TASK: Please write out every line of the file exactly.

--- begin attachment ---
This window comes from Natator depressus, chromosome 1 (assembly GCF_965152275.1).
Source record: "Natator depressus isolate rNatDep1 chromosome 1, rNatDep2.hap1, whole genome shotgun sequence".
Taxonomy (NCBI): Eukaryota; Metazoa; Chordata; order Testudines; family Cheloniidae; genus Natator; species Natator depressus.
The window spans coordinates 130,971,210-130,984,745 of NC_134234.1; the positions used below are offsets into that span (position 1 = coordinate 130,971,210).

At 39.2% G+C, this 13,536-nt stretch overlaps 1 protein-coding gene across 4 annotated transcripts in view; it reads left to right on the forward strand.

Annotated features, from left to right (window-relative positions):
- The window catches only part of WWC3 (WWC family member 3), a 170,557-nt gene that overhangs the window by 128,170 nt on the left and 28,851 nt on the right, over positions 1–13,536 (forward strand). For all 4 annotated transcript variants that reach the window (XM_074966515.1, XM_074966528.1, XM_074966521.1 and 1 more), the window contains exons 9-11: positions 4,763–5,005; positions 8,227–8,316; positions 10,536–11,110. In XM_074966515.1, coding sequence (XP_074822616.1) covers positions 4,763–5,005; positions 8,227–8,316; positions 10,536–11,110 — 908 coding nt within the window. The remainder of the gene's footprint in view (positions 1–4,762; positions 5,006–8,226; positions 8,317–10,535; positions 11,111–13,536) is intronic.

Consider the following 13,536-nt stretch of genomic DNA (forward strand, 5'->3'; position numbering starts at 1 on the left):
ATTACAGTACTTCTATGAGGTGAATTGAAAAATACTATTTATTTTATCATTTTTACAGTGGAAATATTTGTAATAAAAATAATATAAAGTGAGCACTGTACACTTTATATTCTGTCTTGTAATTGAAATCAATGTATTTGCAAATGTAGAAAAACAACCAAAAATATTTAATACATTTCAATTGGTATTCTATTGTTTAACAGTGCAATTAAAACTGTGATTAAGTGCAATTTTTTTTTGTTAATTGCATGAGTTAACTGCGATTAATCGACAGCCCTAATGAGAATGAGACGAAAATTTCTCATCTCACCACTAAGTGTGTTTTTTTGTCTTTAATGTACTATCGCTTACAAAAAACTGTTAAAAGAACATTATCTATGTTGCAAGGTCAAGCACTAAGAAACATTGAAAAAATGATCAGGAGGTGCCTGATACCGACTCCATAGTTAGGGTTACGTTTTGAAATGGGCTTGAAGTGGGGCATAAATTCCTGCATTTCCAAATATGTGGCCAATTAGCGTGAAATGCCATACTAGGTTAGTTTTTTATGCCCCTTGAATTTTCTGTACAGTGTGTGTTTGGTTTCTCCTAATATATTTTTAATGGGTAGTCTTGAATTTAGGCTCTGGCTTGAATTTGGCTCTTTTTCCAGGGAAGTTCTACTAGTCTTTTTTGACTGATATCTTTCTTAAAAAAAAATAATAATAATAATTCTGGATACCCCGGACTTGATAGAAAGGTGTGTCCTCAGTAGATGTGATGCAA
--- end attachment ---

This window comes from Natator depressus, chromosome 1 (assembly GCF_965152275.1).
Source record: "Natator depressus isolate rNatDep1 chromosome 1, rNatDep2.hap1, whole genome shotgun sequence".
Taxonomy (NCBI): Eukaryota; Metazoa; Chordata; order Testudines; family Cheloniidae; genus Natator; species Natator depressus.
The window spans coordinates 130,971,210-130,984,745 of NC_134234.1; the positions used below are offsets into that span (position 1 = coordinate 130,971,210).

At 39.2% G+C, this 13,536-nt stretch overlaps 1 protein-coding gene across 4 annotated transcripts in view; it reads left to right on the forward strand.

Annotated features, from left to right (window-relative positions):
- The window catches only part of WWC3 (WWC family member 3), a 170,557-nt gene that overhangs the window by 128,170 nt on the left and 28,851 nt on the right, over positions 1–13,536 (forward strand). For all 4 annotated transcript variants that reach the window (XM_074966515.1, XM_074966528.1, XM_074966521.1 and 1 more), the window contains exons 9-11: positions 4,763–5,005; positions 8,227–8,316; positions 10,536–11,110. In XM_074966515.1, coding sequence (XP_074822616.1) covers positions 4,763–5,005; positions 8,227–8,316; positions 10,536–11,110 — 908 coding nt within the window. The remainder of the gene's footprint in view (positions 1–4,762; positions 5,006–8,226; positions 8,317–10,535; positions 11,111–13,536) is intronic.

Consider the following 13,536-nt stretch of genomic DNA (forward strand, 5'->3'; position numbering starts at 1 on the left):
ATTACAGTACTTCTATGAGGTGAATTGAAAAATACTATTTATTTTATCATTTTTACAGTGGAAATATTTGTAATAAAAATAATATAAAGTGAGCACTGTACACTTTATATTCTGTCTTGTAATTGAAATCAATGTATTTGCAAATGTAGAAAAACAACCAAAAATATTTAATACATTTCAATTGGTATTCTATTGTTTAACAGTGCAATTAAAACTGTGATTAAGTGCAATTTTTTTTTGTTAATTGCATGAGTTAACTGCGATTAATCGACAGCCCTAATGAGAATGAGACGAAAATTTCTCATCTCACCACTAAGTGTGTTTTTTTGTCTTTAATGTACTATCGCTTACAAAAAACTGTTAAAAGAACATTATCTATGTTGCAAGGTCAAGCACTAAGAAACATTGAAAAAATGATCAGGAGGTGCCTGATACCGACTCCATAGTTAGGGTTACGTTTTGAAATGGGCTTGAAGTGGGGCATAAATTCCTGCATTTCCAAATATGTGGCCAATTAGCGTGAAATGCCATACTAGGTTAGTTTTTTATGCCCCTTGAATTTTCTGTACAGTGTGTGTTTGGTTTCTCCTAATATATTTTTAATGGGTAGTCTTGAATTTAGGCTCTGGCTTGAATTTGGCTCTTTTTCCAGGGAAGTTCTACTAGTCTTTTTTGACTGATATCTTTCTTAAAAAAAAATAATAATAATAATTCTGGATACCCCGGACTTGATAGAAAGGTGTGTCCTCAGTAGATGTGATGCAA